The beautiful thing about history is anyone can make it.  The secret to tradition is anyone can start one. We revel in legacies handed down by past generations.  But, how often to do we take up the challenge to create something worthy of passing on to those who will follow us?  The opportunity is there.

That's one of nice takeaways I'll treasure as a reminder from this weekend spent enjoying our special community.  In one very full Saturday, my wife and I attended the 30th annual Fuzz Run, the 2nd Texas Alley - Sandhill Reunion, and the Friends of Newton Parks fundraiser -- A Toast to David Waller.

Nearly 3,000 runners (and scores of volunteers and onlookers) flooded the streets of Covington early Saturday to benefit the Covington Police Department's Police Who Care charity.  Now a long-standing tradition with a rich history, it's hard to imagine the first Fuzz Run drew about a dozen runners.  But, from humble beginnings, with imagination, persistence, and hard work, our police have given us a showcase event that puts Covington on the map across the southeast and creates fun for the entire community.

For historic significance, it's hard to top Saturday afternoon's celebration of two of Covington's oldest historic black communities, as families that grew up in the Texas Alley and Sandhill communities gathered for food and fellowship at the intersection of West Street, Walnut Street, and Hendrix Circle, just south of Washington Street.  It was an afternoon rich in remembrance, thanks to local historian Mrs. Emogene Williams and other sharp minds who preserve and protect an oral history we're lucky to have.  But, the reunion is a new tradition started by Rev. Avis Williams and others, as is the health fair sponsored by the Alpha Kappa Alpha sorority, Walgreen's, and local medical professionals.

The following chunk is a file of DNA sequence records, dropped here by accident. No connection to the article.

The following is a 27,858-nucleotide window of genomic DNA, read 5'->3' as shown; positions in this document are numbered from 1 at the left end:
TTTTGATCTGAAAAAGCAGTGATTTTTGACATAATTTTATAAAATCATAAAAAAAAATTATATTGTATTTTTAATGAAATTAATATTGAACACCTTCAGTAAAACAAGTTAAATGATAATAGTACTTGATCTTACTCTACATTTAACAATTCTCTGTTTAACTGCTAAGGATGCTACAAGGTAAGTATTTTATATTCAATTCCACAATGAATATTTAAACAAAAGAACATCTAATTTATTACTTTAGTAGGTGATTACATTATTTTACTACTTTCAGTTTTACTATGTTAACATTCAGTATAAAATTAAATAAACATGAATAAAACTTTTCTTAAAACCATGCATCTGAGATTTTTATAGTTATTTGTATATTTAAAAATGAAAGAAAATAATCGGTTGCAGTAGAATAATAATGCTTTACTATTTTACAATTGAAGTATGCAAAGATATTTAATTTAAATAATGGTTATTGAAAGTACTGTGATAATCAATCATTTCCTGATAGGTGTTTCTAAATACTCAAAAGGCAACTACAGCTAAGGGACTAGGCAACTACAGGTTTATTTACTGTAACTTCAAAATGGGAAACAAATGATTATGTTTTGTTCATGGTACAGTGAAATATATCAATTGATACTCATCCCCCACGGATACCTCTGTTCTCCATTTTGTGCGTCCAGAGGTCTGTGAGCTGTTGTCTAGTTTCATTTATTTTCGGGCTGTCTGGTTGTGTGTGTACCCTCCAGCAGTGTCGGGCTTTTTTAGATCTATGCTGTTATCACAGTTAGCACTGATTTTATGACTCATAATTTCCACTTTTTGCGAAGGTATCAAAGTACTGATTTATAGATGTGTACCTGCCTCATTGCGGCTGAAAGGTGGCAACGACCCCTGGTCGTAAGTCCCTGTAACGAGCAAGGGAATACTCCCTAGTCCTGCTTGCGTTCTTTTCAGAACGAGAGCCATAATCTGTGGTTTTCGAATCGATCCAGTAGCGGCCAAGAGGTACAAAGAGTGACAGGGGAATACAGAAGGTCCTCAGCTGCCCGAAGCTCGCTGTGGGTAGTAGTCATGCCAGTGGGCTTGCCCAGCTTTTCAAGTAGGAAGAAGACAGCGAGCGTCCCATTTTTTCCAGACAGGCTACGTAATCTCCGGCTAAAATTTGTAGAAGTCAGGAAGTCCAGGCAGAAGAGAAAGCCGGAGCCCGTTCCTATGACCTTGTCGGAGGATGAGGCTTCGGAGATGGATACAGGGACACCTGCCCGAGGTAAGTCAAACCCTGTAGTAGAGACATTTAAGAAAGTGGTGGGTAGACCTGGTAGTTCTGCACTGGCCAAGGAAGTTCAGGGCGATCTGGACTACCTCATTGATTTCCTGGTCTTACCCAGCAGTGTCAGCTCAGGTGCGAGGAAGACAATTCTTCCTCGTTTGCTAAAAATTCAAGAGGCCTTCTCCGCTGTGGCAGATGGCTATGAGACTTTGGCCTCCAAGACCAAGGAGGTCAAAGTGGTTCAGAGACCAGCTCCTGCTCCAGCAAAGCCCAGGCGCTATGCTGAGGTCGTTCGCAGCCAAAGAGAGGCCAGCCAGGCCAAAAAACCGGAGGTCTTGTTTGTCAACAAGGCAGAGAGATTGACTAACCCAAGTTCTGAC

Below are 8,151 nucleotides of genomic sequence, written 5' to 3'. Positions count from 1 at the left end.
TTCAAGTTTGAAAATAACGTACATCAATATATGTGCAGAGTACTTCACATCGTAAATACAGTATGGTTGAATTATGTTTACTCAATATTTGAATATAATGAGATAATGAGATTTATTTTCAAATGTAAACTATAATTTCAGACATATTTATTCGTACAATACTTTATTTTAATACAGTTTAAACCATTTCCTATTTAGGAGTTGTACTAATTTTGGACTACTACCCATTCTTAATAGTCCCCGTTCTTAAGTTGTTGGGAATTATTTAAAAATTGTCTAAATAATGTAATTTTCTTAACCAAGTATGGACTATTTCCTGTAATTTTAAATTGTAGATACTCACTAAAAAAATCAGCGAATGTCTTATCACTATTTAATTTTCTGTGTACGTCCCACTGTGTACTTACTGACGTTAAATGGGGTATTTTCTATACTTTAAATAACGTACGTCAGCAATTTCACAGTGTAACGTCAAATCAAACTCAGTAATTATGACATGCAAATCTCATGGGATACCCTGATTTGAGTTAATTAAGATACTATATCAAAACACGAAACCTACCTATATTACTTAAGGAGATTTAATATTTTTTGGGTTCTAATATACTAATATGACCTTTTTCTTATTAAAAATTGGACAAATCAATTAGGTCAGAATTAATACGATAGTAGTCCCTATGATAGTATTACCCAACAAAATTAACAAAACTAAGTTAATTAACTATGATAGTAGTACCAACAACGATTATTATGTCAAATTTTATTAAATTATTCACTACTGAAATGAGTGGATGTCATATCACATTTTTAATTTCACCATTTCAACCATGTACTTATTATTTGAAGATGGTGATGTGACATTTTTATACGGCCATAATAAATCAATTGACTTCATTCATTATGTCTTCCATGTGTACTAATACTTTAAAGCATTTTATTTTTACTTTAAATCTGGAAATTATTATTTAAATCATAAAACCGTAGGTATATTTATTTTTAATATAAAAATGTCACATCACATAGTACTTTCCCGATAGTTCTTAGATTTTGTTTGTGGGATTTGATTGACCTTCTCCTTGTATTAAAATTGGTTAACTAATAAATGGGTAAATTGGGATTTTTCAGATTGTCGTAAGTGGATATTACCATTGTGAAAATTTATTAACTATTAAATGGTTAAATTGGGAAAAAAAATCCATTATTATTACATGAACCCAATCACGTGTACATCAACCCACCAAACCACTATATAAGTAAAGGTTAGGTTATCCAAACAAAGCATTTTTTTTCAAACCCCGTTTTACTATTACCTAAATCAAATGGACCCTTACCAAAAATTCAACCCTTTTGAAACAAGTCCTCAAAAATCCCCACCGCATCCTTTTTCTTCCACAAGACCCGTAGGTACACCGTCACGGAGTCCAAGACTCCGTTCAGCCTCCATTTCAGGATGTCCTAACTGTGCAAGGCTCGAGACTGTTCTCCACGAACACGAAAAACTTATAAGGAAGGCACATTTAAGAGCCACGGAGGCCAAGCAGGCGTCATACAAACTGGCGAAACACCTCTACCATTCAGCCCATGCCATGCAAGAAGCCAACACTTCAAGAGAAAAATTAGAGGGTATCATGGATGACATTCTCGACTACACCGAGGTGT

At Saturday evening's fundraiser for Chimney Park, prominent speakers and hundreds of guests paid homage to the life's work of a friend to many of us, David Waller.  While David's contributions as Wildlife Resources Director at Georgia's Department of Natural Resources were lauded across the southeast and nationally, those toasting David also gave testimony to the lasting impression he has made on Newton County over the past 30+ years.  Though born and raised in South Georgia, David is living proof of the impact a man can have on the place he and his family choose to call home.

You may wonder what any of this has to do with my city council campaign.  But, reflecting on the day reminded me of a book by Dr. Michael Mescon, Dean Emeritus of the Georgia State University School of Business, titled Showing Up for Work and Other Keys to Business Success.  I never had the opportunity to take a class from Dr. Mescon, but my wife Kim did.  His teachings were as simple, honest, and straightforward as that title.  To make a difference anywhere, you first have to be there.  You have to show up.

The Covington Police Department and the Fuzz Run volunteers showed up.  The organizing committee for the Texas Alley - Sandhill Reunion and the AKA sisters showed up. David Waller showed up.

In my campaign platform, I say "Active listening requires being present, participating in the community, and asking people what matters to them."  That's the kind of councilman I will be, because it's the kind of citizen I've been inspired to be all along.  Communities are built by people who show up, and we are truly blessed.

Politicians are great at telling you how much they "love this community."  Don't let anyone tell you.  Make them show you.


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